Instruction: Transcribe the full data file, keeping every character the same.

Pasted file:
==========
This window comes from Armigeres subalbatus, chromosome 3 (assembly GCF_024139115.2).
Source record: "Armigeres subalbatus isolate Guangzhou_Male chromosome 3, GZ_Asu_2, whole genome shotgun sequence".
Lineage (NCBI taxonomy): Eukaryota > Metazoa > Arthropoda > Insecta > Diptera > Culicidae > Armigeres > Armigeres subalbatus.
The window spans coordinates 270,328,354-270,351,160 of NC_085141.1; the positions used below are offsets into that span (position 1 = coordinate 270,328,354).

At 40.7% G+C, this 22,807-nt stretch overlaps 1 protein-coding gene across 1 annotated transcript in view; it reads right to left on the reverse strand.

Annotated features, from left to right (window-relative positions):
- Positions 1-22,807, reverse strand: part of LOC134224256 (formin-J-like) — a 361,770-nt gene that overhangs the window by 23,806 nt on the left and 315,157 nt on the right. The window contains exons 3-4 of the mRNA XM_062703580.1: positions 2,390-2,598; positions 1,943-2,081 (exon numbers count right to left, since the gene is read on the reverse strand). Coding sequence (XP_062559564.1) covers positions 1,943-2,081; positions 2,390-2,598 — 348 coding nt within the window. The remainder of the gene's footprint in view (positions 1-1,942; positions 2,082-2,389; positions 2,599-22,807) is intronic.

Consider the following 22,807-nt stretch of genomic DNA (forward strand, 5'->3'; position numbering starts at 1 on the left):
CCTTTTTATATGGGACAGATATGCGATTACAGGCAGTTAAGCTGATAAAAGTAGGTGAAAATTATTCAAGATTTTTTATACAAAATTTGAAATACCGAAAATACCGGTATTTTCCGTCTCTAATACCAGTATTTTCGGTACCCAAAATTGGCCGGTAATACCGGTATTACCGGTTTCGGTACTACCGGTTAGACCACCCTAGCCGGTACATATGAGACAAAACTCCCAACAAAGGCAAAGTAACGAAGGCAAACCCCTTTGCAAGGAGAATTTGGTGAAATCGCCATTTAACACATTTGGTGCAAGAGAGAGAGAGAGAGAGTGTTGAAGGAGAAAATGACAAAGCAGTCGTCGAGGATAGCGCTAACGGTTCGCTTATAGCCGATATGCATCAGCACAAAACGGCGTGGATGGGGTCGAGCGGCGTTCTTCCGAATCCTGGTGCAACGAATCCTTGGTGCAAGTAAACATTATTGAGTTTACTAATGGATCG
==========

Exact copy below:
This window comes from Armigeres subalbatus, chromosome 3 (assembly GCF_024139115.2).
Source record: "Armigeres subalbatus isolate Guangzhou_Male chromosome 3, GZ_Asu_2, whole genome shotgun sequence".
Lineage (NCBI taxonomy): Eukaryota > Metazoa > Arthropoda > Insecta > Diptera > Culicidae > Armigeres > Armigeres subalbatus.
The window spans coordinates 270,328,354-270,351,160 of NC_085141.1; the positions used below are offsets into that span (position 1 = coordinate 270,328,354).

At 40.7% G+C, this 22,807-nt stretch overlaps 1 protein-coding gene across 1 annotated transcript in view; it reads right to left on the reverse strand.

Annotated features, from left to right (window-relative positions):
- Positions 1-22,807, reverse strand: part of LOC134224256 (formin-J-like) — a 361,770-nt gene that overhangs the window by 23,806 nt on the left and 315,157 nt on the right. The window contains exons 3-4 of the mRNA XM_062703580.1: positions 2,390-2,598; positions 1,943-2,081 (exon numbers count right to left, since the gene is read on the reverse strand). Coding sequence (XP_062559564.1) covers positions 1,943-2,081; positions 2,390-2,598 — 348 coding nt within the window. The remainder of the gene's footprint in view (positions 1-1,942; positions 2,082-2,389; positions 2,599-22,807) is intronic.

Consider the following 22,807-nt stretch of genomic DNA (forward strand, 5'->3'; position numbering starts at 1 on the left):
CCTTTTTATATGGGACAGATATGCGATTACAGGCAGTTAAGCTGATAAAAGTAGGTGAAAATTATTCAAGATTTTTTATACAAAATTTGAAATACCGAAAATACCGGTATTTTCCGTCTCTAATACCAGTATTTTCGGTACCCAAAATTGGCCGGTAATACCGGTATTACCGGTTTCGGTACTACCGGTTAGACCACCCTAGCCGGTACATATGAGACAAAACTCCCAACAAAGGCAAAGTAACGAAGGCAAACCCCTTTGCAAGGAGAATTTGGTGAAATCGCCATTTAACACATTTGGTGCAAGAGAGAGAGAGAGAGAGTGTTGAAGGAGAAAATGACAAAGCAGTCGTCGAGGATAGCGCTAACGGTTCGCTTATAGCCGATATGCATCAGCACAAAACGGCGTGGATGGGGTCGAGCGGCGTTCTTCCGAATCCTGGTGCAACGAATCCTTGGTGCAAGTAAACATTATTGAGTTTACTAATGGATCG